Even BBC correspondents, who often content themselves with parroting European Commission press releases, have grasped that something is wrong.
Little wonder, when Greece’s debt is now growing faster than its economy; making it a mathematical certainty that it will not pay its creditors. The international markets know it: long-term Greek government debt is trading at around two-thirds of its nominal value.
Indeed, the only people who still believe (or pretend to believe) that Greece can remain solvent are the eurozone finance ministers, who have just agreed another bailout.
In a statement of stunning complacency, they praised Athens for a ‘significant and necessary adjustment effort’ which would contribute to ‘avoiding a default’.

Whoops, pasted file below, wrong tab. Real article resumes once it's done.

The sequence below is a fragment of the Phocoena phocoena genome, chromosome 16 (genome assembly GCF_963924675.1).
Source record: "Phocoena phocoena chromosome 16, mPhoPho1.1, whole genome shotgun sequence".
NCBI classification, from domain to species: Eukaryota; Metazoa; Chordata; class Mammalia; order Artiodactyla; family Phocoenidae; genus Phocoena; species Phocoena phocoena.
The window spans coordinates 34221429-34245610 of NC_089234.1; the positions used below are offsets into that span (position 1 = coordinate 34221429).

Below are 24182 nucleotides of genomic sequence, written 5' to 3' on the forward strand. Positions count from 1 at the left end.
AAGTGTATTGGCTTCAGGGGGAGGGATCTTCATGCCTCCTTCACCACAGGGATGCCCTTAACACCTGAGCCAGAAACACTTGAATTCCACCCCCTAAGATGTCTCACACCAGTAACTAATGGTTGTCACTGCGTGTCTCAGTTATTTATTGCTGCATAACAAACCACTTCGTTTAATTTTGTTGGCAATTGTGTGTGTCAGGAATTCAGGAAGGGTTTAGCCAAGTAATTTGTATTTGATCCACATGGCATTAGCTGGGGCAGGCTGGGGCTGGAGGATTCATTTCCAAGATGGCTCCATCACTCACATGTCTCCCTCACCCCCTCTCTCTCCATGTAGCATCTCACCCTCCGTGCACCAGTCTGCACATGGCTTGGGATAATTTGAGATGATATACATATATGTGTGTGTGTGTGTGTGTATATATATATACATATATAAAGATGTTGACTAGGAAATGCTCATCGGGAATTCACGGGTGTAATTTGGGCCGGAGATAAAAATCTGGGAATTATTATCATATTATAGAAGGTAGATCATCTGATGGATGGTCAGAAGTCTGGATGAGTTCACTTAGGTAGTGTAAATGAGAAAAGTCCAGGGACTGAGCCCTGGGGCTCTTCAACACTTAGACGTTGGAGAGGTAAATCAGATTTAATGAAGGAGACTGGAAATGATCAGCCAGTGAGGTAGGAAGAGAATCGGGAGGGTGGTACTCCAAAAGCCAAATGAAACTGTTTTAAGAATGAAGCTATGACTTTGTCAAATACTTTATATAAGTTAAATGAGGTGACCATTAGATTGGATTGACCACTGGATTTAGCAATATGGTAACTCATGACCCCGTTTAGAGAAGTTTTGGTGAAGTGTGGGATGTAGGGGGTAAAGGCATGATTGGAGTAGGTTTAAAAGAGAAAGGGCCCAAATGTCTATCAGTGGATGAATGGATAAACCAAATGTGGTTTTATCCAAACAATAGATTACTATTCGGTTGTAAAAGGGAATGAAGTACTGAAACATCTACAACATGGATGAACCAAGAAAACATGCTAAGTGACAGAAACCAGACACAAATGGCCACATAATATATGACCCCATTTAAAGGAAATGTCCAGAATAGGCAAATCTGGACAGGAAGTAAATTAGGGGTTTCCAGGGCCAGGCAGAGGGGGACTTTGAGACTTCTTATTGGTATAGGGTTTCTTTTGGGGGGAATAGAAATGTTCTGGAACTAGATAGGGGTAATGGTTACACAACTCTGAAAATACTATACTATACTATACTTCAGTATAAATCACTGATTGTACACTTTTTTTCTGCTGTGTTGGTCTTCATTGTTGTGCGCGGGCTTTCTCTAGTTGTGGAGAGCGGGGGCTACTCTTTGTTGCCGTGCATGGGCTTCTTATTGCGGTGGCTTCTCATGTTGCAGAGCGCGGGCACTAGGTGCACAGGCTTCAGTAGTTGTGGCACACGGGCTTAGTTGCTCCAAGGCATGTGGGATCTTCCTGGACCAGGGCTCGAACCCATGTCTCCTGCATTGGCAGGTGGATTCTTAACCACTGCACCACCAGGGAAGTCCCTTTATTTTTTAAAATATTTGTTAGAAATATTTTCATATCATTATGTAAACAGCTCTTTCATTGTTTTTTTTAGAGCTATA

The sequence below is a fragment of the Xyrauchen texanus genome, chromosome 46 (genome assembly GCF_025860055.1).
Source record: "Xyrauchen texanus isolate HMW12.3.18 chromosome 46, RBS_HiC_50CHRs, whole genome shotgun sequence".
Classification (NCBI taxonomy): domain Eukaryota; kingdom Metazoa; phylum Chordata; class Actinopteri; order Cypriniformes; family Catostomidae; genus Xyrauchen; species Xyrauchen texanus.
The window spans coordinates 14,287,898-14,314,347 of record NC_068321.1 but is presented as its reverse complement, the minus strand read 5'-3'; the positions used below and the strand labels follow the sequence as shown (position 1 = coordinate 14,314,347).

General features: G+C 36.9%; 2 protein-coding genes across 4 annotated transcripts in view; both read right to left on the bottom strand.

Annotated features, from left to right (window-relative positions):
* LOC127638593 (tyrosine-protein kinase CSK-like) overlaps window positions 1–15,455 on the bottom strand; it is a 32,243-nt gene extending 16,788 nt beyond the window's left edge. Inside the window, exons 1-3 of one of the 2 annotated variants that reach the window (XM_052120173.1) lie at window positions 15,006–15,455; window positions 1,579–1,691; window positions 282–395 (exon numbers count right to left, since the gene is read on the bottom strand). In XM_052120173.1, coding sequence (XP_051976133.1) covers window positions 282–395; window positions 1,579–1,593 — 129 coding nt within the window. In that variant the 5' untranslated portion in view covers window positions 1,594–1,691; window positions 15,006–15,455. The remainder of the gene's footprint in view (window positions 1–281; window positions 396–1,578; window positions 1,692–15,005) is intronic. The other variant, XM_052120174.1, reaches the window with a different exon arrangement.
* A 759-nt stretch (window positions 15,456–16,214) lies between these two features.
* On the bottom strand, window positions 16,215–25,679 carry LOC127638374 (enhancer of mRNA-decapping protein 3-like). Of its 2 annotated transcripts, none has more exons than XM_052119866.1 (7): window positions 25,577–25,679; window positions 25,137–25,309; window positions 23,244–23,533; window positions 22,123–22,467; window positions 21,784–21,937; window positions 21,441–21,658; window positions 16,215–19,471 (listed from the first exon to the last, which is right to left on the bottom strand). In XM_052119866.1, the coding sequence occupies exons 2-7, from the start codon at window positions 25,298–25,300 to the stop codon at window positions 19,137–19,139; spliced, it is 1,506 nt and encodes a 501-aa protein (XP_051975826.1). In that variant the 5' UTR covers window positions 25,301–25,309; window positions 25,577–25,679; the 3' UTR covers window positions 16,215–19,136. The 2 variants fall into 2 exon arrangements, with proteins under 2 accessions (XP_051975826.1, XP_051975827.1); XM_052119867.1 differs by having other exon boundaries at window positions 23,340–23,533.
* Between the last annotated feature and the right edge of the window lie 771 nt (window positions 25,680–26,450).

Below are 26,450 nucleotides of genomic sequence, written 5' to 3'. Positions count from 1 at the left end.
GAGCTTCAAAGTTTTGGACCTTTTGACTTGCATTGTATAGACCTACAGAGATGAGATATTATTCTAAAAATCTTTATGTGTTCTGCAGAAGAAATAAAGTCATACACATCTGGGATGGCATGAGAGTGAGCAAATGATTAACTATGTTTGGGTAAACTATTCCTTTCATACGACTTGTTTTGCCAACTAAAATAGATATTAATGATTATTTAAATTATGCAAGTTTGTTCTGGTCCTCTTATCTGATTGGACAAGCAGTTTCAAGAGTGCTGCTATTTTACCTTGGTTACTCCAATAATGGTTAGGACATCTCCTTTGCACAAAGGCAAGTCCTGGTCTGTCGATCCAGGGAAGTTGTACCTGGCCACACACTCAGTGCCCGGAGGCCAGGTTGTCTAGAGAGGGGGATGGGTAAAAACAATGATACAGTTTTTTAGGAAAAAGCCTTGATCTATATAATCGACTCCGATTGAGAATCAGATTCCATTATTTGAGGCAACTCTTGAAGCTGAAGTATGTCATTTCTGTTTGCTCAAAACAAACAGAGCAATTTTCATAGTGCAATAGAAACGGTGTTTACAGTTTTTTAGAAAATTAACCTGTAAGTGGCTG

They took the same line a year ago, when they offered Greece €110 billion to get through what they insisted was simply a short-term cash crisis.
Now, despite those assurances, they are set to release another €80 billion.
Such bailouts are not useless, but actively harmful: the last thing an over-indebted country needs is more loans.
Why, then, are the eurozone governments doing it?
They know that the bailouts are unpopular with their own constituents.
Every week, German newspapers bulge with stories about wealthy Greeks avoiding tax.
Why, Germans ask, should we have to pay more tax so that Greeks can pay less? Why should we have to work until 67 so that they can retire at 63?
For many Greek professionals, paying your dues to the taxman has become a lifestyle option. Read More